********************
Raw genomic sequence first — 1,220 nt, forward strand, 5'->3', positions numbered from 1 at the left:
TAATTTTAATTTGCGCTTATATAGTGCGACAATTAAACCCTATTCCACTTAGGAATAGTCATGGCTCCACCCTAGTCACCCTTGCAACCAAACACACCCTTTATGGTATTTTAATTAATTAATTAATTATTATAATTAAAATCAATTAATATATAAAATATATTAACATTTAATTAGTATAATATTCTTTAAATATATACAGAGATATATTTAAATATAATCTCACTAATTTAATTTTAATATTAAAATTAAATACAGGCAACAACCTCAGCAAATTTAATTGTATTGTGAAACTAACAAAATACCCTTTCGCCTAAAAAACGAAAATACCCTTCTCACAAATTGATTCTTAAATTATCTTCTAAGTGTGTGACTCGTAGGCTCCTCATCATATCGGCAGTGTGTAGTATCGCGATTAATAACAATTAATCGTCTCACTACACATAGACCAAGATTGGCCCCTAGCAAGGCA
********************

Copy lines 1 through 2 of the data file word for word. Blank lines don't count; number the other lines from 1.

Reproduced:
Raw genomic sequence first — 1,220 nt, forward strand, 5'->3', positions numbered from 1 at the left:
TAATTTTAATTTGCGCTTATATAGTGCGACAATTAAACCCTATTCCACTTAGGAATAGTCATGGCTCCACCCTAGTCACCCTTGCAACCAAACACACCCTTTATGGTATTTTAATTAATTAATTAATTATTATAATTAAAATCAATTAATATATAAAATATATTAACATTTAATTAGTATAATATTCTTTAAATATATACAGAGATATATTTAAATATAATCTCACTAATTTAATTTTAATATTAAAATTAAATACAGGCAACAACCTCAGCAAATTTAATTGTATTGTGAAACTAACAAAATACCCTTTCGCCTAAAAAACGAAAATACCCTTCTCACAAATTGATTCTTAAATTATCTTCTAAGTGTGTGACTCGTAGGCTCCTCATCATATCGGCAGTGTGTAGTATCGCGATTAATAACAATTAATCGTCTCACTACACATAGACCAAGATTGGCCCCTAGCAAGGCA